@Class factotum – it makes a difference to me as a taxpayer. We are a public institution, so the money comes either directly from the state (or public donations) or indirectly from the federal government.

I'm not saying I expect students and employees to scrimp and cut out coupons. Just because I choose to be economical doesn't mean it's the right life style for everyone. On the other hand, it would be nice for students/employees to understand that it's not just free money. The money has to come from somewhere – which means when there's no money left, you're going to be let go too.

Also, I didn't mention (and my earlier post was ambiguous), though I don't know if it makes a difference – for domestic travel, our univ does not have a per diem rate. We have a maximum daily allowance and technically we only reimburse what was actually spent. No receipts are required but if you submit an expense report w/ the daily maximum everyday, accounting will ask you to verify that you did actually spend that amount.

In principle, I'd want to reimburse for meals because I think happy employees are more efficient (or at least, unhappy employees are frequently inefficient) – but I also think some people abuse the system, which sucks for the rest of us.

Anonymous April 1, 2010 at 10:14 pm

A few people are interpreting "satellite" offices meaning drivable. I've done day trips to an operational office where it is 5 am out the door to the airport and back home @ 8pm if I'm lucky.

Chuck's view is silly given the limited facts. Is a reimbursement request outrageous? If my time at the satellite office is close to the main one and doesn't add major amount of travel, I'd only reimburse lunch at a most. A 15 hour plus door to door is another story. Abusing the reimbursement should be handled on an abuser by abuser basis. Don't change the rules because of one bad apple. It shows lack of managerial leadership. Deal with the bad apple – either fix the problem or terminate it.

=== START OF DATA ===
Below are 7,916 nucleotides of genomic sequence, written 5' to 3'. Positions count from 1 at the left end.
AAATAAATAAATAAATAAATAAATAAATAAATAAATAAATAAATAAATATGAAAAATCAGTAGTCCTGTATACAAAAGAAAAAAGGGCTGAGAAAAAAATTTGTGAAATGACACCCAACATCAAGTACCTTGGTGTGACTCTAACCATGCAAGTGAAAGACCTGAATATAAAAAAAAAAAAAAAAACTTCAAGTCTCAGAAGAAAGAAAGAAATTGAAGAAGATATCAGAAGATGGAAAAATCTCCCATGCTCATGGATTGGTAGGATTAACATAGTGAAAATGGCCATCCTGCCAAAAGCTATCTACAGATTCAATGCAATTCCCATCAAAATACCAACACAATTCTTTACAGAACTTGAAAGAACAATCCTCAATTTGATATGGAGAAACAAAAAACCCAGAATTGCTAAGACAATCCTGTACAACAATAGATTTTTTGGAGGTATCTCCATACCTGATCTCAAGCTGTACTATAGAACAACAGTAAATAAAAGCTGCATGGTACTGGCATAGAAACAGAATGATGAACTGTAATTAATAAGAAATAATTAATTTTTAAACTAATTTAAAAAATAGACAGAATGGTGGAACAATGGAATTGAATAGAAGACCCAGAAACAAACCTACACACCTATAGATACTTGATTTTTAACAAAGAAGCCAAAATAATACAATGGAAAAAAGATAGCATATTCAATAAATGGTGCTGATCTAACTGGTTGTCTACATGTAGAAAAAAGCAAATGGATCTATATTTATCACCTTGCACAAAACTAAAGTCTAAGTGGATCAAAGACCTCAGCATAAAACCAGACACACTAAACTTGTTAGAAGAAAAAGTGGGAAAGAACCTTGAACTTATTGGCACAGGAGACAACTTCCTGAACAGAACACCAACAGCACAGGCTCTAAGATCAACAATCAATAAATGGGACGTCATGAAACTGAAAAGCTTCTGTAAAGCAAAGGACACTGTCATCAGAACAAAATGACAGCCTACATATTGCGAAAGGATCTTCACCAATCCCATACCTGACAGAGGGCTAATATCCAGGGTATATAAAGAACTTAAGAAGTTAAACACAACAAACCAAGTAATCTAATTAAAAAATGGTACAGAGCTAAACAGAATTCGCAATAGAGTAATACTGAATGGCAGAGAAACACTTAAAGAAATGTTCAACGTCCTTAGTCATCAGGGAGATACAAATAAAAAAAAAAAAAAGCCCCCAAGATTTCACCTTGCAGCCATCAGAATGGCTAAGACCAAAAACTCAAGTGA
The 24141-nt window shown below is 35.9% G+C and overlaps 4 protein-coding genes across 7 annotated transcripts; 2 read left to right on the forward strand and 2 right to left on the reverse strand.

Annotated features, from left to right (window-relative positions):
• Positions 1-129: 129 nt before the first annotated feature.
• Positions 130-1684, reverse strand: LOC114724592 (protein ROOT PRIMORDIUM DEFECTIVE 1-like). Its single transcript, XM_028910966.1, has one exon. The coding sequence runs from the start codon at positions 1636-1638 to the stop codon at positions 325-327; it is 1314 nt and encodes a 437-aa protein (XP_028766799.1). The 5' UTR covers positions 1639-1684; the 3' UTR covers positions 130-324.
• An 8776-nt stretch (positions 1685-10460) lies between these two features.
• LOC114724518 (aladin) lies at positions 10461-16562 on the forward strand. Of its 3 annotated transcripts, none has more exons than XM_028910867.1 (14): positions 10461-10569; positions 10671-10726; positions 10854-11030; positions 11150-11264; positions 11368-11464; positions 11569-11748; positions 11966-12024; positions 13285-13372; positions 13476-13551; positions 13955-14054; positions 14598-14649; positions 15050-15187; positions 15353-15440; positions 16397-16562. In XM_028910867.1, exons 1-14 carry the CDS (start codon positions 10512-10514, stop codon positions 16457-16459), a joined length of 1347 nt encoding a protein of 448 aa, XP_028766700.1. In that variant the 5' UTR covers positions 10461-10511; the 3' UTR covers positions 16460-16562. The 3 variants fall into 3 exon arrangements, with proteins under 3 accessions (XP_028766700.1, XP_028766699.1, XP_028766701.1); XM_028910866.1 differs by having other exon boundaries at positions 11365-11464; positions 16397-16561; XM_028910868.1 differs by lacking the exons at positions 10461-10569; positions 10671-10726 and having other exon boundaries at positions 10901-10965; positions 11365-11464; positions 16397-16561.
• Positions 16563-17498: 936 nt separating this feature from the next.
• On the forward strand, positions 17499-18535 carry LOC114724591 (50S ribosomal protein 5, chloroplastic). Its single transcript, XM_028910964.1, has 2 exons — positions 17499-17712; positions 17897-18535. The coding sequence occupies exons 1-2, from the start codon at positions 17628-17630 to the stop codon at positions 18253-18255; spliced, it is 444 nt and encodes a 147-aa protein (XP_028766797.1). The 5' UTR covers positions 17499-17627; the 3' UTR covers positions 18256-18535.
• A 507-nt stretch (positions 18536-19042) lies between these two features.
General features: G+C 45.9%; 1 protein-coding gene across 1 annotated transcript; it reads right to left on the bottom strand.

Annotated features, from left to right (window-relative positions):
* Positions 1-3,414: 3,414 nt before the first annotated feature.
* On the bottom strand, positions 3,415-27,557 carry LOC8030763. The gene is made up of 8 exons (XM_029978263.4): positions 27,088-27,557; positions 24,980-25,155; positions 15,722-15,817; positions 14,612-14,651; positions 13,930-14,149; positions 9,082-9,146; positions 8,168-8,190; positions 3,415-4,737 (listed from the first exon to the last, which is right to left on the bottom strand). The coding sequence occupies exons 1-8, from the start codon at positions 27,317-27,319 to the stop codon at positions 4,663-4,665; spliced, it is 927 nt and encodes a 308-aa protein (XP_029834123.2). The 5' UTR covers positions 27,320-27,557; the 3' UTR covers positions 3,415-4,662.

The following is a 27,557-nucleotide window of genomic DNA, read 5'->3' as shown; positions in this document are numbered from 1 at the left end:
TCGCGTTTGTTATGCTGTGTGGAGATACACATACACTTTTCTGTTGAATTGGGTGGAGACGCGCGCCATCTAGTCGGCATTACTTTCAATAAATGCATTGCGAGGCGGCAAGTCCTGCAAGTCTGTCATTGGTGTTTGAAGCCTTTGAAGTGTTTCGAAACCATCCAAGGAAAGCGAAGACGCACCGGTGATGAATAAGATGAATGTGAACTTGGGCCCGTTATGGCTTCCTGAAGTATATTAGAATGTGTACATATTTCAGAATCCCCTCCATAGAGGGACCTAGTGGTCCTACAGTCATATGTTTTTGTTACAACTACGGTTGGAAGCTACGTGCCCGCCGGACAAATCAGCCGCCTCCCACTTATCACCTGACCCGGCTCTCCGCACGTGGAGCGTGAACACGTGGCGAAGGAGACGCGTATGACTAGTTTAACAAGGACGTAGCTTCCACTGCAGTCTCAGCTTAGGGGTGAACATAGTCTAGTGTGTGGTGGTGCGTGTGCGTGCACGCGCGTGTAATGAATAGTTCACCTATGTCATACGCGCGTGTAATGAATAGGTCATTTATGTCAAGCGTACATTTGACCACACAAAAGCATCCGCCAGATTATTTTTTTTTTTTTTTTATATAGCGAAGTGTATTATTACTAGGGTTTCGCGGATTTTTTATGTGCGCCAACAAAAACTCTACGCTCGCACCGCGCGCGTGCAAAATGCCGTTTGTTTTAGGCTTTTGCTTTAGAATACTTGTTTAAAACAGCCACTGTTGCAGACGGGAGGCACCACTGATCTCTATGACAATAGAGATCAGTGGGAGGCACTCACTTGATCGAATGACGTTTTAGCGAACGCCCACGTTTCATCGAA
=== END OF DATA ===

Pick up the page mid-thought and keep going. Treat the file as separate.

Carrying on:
Anonymous April 2, 2010 at 3:41 pm

Can you exclude or reimburse same day travel expenses? Yes to both.

Should you? Yes to reimbursing. The meals fall under business expense but more than that they should be comped for all travel related expenses incl gas, car rental, airfare etc.

Not comping for same day travel is 1. cheap, 2. places a financial burden on the employee and 3. raises a flag on the financial stability of the company.

Mostly, it's cheap and will have top talent iso profitable, read stop taking advantage of me, employment at the first
opportunity.

Lulu April 3, 2010 at 4:19 am

@OP – something to think about: I happened across a newsletter put out by our corporate finance office when the policy regarding same-day (less than 24 hrs) travel changed. They decided to make the change to match (in their interpretation) the IRS Taxable Fringe Benefits guide. I don't know exactly what the IRS policy is, but I guess that if travel is less than 24 hrs, meal reimbursements would count as taxable income. As far as I know, reimbursements (for transportation, lodging, etc) aren't generally taxed.

The exception would be if the meal was required (such as a working lunch or eating with clients, as opposed to if you were allowed to take a lunch break and not work during lunch or whatever meal it was).

So that may affect how you and your accounting department shapes your policies…

Previous post:

Next post: